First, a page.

GJ: What are your hopes for GPLC’s future and what projects are in the works?
DB: I think right now we’re very concerned with capacity. I mean, four or five programs in Pittsburgh closed. If you took their total enrollment that we lost to the system that’s roughly 1,500 students. We are working to figure out how we can make that capacity up. So, while that might not be considered a “new program,” we need to try to reach more people with the services we have now and strengthen what we have now. It’s been a tough funding environment for a few years and it’s been hard to grow but we’re trying to reach out and grow. We did start the GED testing here because there was just an absolutely crying need for more testing, not to have people sitting around on their hands waiting for 6 months for a seat to take the test. So those are a couple of new things, the GED testing and increasing capacity. We’re looking into being our own test center for GED rather than depending on some folks from Washington County to send someone up to administer the test because we’re not licensed yet. We’re in the licensing application process now. I think a lot of my work is directed toward public awareness. We need people to understand what we do more. That will draw more financial support if they truly understand what we do, so we’re trying to do some marketing and tell people about the successes we’re having here. I don’t know if that’s exactly a “new program” but it needs to be intensified and strengthened.

GJ: What are the biggest challenges GPLC is facing in the upcoming year and the years ahead?
DB: I could give you an hour or so on that—how can I be brief? Well, the government seems to be not as dependable with its support, so we have a strong initiative in gifts from individuals, private support. It takes quite a while and a lot of effort. You can’t get to a million dollars very quickly when you get it $50 at a time. But, you have to start. That’s part of what we’re about is the private giving. Other than that, I’d say strengthening the board and some succession planning because I’m not going to live forever. The board is pretty concerned with succession planning knowing that I’ve been doing this for 28 years. They’re saying, “Well, what happens next?”

GJ: Are you nearing retirement?
DB: I would say not immediately but maybe in the next 5 to 7 years, something like that.

GJ: Do you have any interesting hobbies that maybe your co-workers might not guess? What do you do on the weekends?
DB: Oh, I just like to putter around the yard and pull the weeds and make the yard look as nice as possible. Plant stuff—I don’t do vegetables at my current house, but we have some bushes and flowers and things. It keeps you busy. Occasionally, I play golf or go swimming.

GJ: What’s your personal favorite book? What would you read on the weekend?
DB: Well, I read a really broad range of stuff. I also have a very strong religious faith, so I read a lot of religious kinds of things. I couldn’t possibly survive in this work for 30 years without that. I’d be gone. But, I read a broad range of stuff. I have this Master’s in English so I’m interested in all sorts of literary kinds of things, 19th century novels and things. It’s very hard to pick one.  I’m reading currently a novel called, “The Art of Fielding,” by Chad Harbach. It’s partly about baseball and it’s partly about growing up. That’s not really my favorite though. Other than that, I’m a news junkie. Every morning before I come to work, it’s The Post-Gazette and The New York Times and many evenings it’s more of The New York Times because it’s incredibly rich. I have traveled extensively and I’m very interested in certain things in Africa and Asia and other parts of the world. That’s very important for me. I also get The Economist magazine. Journalism is kind of “in the blood.” That’s what my family’s business is.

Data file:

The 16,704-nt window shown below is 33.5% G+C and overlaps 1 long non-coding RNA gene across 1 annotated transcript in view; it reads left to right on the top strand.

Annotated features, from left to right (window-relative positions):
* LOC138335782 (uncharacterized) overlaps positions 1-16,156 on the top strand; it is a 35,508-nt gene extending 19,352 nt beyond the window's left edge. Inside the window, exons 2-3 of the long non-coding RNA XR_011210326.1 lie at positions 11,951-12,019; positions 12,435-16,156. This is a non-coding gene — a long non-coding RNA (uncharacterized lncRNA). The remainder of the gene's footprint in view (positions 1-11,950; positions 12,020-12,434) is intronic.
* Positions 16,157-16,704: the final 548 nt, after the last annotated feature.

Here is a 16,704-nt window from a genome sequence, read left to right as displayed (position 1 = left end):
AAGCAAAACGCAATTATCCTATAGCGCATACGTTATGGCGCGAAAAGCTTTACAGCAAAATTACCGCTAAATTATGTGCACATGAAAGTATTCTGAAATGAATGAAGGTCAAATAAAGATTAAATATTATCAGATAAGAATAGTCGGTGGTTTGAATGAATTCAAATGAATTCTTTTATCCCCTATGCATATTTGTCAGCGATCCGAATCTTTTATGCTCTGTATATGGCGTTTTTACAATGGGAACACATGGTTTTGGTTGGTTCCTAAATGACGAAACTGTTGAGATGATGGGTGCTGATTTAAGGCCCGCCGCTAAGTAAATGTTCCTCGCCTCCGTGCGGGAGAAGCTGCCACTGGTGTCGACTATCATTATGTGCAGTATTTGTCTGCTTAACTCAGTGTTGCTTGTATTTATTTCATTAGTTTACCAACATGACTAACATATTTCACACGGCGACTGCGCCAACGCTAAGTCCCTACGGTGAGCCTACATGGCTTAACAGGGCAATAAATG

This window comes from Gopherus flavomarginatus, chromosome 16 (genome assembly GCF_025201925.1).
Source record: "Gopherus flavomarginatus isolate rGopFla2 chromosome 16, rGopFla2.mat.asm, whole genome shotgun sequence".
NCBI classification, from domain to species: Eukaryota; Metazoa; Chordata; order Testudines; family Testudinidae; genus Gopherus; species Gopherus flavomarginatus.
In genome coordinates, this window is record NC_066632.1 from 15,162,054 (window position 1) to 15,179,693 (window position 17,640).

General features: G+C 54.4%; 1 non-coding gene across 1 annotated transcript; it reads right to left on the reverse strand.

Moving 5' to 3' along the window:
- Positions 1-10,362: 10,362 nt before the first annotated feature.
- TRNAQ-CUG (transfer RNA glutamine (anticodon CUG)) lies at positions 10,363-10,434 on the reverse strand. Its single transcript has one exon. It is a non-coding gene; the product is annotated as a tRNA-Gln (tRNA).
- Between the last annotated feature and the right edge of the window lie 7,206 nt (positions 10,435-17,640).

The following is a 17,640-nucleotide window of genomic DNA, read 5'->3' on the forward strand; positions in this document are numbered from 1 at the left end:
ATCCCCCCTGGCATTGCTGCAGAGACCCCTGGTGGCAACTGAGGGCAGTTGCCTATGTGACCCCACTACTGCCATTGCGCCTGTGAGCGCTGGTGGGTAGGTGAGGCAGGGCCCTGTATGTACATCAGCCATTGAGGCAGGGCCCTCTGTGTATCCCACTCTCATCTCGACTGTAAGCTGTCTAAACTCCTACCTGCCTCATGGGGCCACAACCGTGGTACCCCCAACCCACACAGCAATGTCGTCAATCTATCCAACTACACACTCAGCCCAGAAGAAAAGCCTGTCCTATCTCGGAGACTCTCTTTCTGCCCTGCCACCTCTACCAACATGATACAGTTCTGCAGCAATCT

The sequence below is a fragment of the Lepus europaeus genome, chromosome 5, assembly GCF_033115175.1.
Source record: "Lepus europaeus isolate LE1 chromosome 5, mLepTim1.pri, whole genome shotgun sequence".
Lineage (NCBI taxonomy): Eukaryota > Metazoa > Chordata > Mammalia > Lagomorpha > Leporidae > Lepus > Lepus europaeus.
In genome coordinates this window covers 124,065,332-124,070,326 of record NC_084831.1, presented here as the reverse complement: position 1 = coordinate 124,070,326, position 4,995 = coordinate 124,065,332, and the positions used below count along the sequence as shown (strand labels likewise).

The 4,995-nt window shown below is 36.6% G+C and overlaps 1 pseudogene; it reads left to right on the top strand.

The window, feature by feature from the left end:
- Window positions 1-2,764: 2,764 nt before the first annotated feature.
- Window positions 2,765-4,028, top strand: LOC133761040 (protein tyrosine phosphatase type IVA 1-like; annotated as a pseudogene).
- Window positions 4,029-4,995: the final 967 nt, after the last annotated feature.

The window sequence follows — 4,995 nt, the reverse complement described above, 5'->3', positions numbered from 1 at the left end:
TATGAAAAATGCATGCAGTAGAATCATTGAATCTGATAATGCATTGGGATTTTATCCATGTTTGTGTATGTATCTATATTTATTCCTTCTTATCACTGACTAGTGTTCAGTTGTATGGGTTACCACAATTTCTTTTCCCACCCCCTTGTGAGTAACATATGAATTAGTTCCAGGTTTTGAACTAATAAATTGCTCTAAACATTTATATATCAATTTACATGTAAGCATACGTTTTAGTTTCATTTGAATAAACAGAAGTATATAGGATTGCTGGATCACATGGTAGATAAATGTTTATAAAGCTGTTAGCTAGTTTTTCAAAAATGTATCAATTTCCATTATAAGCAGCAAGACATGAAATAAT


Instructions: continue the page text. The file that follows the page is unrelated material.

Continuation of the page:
GJ: What book would you recommend to our AmeriCorps members?
DB: There was a time when I bought 20 copies of a book and gave it out to my entire staff. It was called, “Other People’s Words.” That’s very work-related. A researcher went into a family in Appalachia, somewhere near Cincinnati or maybe Kentucky somewhere. It’s not scholarly, it’s not boring—she just went into work with this 6-year old boy to work on his literacy skills and lo and behold, she ends up teaching the mother. The key to addressing the first grader’s literacy skills was addressing the skills of the mother and that was not what she expected to find out. She tells in great detail the kid’s progress and the mother’s and also, the whole value system around how literacy is viewed in that family, which was the little boy wanted to grow up and be like his father. But, what was it to grow up and be like his father? Well, he knew how to fish and he knew how to hunt and he was never ever seen with any print material in his hand. So, why bother with literacy because there was no role model? He wanted to grow up and be like Dad and Dad’s masculinity was defined for this child by knowing how to hunt and knowing how to fish and not about literacy. It’s quite fascinating.

GJ: What advice would you have for AmeriCorps members that might be approaching the end of their service terms?
DB: I guess a lot of the former members make their way into the non-profit sector in some form or another. Hopefully, this is a whole generation of people who will strengthen the non-profit sector going forward and we won’t have so much concern about the baby boomers who are going to retire. The concern is there’s going to be this huge wave of people who grew up in the 60s like me who were very inspired by social justice movements of the civil rights movement, et cetera and got into non-profits as a result of that and now they’re all going to finish their careers. We do need the folks coming up to take their places.